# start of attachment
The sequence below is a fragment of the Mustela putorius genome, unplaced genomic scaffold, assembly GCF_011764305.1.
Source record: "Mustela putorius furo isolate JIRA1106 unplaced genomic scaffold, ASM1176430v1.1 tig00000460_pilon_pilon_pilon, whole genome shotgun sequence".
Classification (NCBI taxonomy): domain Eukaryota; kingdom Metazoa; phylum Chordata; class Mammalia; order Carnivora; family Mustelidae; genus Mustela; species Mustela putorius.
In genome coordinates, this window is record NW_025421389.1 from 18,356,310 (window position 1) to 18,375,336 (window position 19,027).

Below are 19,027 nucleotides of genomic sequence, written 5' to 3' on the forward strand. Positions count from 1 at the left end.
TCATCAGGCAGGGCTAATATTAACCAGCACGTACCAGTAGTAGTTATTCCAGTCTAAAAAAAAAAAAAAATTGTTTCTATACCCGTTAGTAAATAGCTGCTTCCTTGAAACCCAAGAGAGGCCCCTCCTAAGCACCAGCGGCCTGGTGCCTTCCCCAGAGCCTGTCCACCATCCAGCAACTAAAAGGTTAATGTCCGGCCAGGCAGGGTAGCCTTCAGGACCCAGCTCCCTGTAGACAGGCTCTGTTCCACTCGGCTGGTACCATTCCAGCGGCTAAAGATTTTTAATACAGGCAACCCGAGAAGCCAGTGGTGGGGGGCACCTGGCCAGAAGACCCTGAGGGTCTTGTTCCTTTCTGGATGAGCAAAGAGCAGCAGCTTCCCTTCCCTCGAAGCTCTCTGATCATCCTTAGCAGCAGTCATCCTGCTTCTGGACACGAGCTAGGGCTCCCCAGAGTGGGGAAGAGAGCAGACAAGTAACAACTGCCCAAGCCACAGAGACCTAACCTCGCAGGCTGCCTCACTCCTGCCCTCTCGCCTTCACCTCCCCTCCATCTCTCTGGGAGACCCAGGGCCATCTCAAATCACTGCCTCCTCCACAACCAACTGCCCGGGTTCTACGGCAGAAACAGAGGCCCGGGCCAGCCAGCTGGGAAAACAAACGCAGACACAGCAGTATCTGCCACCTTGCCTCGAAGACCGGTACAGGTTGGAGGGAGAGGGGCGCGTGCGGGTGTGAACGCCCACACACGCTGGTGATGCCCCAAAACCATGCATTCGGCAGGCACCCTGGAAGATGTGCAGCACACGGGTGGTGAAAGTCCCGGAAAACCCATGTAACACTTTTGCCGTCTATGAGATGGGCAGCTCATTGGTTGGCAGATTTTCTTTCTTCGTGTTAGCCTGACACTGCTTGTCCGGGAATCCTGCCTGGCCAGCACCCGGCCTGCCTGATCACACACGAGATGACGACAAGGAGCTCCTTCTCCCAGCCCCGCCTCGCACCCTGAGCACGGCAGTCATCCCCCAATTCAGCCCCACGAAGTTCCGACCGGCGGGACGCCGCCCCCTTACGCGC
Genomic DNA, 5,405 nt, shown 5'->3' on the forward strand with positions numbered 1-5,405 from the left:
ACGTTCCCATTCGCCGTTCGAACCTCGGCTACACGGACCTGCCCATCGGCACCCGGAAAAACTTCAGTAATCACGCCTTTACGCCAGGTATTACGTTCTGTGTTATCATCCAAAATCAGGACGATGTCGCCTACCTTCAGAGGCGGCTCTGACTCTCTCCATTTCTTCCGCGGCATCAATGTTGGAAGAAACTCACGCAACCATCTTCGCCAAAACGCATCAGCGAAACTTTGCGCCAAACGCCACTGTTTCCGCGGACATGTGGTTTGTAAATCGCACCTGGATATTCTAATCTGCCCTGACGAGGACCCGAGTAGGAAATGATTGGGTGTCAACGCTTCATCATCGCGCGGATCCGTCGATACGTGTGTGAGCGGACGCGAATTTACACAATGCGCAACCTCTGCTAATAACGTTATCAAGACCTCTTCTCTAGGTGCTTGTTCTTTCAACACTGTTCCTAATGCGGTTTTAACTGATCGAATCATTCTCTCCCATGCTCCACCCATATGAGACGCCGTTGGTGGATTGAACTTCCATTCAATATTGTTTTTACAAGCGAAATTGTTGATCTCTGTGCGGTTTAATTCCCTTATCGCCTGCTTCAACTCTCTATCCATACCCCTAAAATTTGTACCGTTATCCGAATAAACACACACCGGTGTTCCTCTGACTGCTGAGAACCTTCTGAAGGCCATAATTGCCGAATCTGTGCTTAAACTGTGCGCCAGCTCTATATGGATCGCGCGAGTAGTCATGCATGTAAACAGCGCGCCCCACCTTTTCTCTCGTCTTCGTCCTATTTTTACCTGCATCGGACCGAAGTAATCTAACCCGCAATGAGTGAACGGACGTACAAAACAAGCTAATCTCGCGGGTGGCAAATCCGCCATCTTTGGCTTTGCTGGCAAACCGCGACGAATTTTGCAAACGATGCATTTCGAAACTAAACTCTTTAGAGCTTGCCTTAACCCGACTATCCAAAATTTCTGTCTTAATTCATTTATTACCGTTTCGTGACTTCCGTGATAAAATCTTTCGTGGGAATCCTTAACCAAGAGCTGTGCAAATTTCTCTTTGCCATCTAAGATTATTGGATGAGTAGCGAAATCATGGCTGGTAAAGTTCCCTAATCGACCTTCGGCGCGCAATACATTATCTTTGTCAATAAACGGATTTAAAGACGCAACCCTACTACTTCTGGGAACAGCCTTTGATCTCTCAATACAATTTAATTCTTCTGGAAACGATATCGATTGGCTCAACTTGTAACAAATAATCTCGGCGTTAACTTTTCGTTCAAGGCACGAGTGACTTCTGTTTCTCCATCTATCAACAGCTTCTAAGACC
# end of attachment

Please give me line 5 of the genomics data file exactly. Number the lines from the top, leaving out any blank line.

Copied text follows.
Below are 19,027 nucleotides of genomic sequence, written 5' to 3' on the forward strand. Positions count from 1 at the left end.